A Russian disciple, Troubetzkoy, achieved great success in applying Saussure’s postulates to phonology. Troubetzkoy’s student Jakobson, founder of the Prague Linguistic Circle, who would be Lévi-Strauss’s colleague at the New School before and during the Second World War, developed Saussure’s science of signs to analyze poetics.
Structuralist thought holds other social systems to be analogous to language, as defined by Saussure. Just as language grammars, of which most speakers are not consciously aware, govern the production of utterances, cultural, political, and other social phenomena conform to grammars or codes. Furthermore, Lévi-Strauss and Jakobson shared with psychologist Jean Piaget and Biologist François Jacob a conviction that a genetic mechanism acts as a “structuring force” in man.
Lévi-Strauss saw cultural variation as a difference of number and arrangement, like, to use a favorite analogy, various melodies composed from a determinate number of keys. He studied the variations to generate the laws of transformation that formed the essential cultural grammar and indicated universal innate structures of mind. The ultimate goal was l’attitude totalisante, the awareness of complex social structure as determined by “unconscious reason.”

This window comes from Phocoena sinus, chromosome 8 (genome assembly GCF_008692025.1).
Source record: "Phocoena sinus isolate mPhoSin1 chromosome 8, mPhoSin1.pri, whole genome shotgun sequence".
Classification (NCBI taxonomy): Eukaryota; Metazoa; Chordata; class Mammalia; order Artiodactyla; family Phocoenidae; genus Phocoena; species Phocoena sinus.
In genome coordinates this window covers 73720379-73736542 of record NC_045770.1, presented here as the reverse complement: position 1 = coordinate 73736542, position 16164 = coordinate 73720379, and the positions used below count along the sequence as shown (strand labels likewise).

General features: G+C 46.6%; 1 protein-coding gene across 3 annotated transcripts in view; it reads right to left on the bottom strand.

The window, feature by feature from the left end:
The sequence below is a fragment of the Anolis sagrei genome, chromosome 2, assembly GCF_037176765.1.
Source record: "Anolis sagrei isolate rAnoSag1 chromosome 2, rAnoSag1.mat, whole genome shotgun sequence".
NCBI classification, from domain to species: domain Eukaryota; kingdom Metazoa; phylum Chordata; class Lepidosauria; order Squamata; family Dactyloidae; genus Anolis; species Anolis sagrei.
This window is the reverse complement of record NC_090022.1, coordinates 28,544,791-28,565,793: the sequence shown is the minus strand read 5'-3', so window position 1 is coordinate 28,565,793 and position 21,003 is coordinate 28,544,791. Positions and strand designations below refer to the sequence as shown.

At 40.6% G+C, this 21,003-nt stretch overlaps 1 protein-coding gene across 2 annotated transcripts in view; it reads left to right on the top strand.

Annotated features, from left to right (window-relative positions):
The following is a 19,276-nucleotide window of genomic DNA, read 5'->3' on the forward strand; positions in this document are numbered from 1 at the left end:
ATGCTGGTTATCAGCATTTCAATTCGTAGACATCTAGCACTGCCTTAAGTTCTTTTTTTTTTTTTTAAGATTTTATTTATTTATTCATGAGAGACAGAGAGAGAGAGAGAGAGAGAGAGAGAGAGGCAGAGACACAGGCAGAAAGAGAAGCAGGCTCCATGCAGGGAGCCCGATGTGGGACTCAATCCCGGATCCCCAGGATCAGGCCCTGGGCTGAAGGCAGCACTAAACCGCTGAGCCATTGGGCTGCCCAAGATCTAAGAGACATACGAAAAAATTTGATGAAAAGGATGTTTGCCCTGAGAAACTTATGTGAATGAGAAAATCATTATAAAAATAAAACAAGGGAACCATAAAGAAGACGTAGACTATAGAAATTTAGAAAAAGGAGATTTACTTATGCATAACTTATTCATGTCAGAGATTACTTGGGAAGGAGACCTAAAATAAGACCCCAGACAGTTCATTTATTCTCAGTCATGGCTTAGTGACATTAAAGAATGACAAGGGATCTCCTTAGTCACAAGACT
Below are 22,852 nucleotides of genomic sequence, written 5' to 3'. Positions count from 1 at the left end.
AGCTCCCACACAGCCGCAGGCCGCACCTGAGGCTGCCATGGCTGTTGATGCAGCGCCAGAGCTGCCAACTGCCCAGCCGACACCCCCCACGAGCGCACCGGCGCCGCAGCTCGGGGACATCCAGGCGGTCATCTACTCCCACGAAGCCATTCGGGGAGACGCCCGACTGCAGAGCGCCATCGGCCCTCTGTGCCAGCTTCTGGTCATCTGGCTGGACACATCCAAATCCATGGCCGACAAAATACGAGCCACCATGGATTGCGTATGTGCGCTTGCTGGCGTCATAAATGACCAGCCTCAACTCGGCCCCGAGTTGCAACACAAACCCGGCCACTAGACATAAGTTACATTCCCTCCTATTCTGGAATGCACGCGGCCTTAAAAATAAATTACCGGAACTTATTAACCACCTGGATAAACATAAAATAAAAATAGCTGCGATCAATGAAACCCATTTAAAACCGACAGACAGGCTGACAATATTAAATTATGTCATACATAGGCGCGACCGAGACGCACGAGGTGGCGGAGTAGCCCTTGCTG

Confusingly for the student of the history of anthropology, English social anthropology had already been describing its approach as “structural” or “structural functional.” Radcliffe-Brown developed this other “structural anthropology” using Malinowski’s concepts of functionalism. For Malinowski, human societies were the analogs of biological organisms, and institutions were explained by their contributions to social homeostasis, just as the organs of the body were explained by their regulatory or therapeutic functions. For Radcliffe-Brown, “structure” was equivalent to social organization. The network of “actually existing” social relations formed a society’s structure, and consistent with the natural science paradigm, their quality was intrinsic to this structure.
For Lévi-Strauss, however, structure was the code governing the form of social institutions rather than anything that was itself empirically available. His analysis would focus on the quality of the relationships between the elements of his object of study and their arrangement.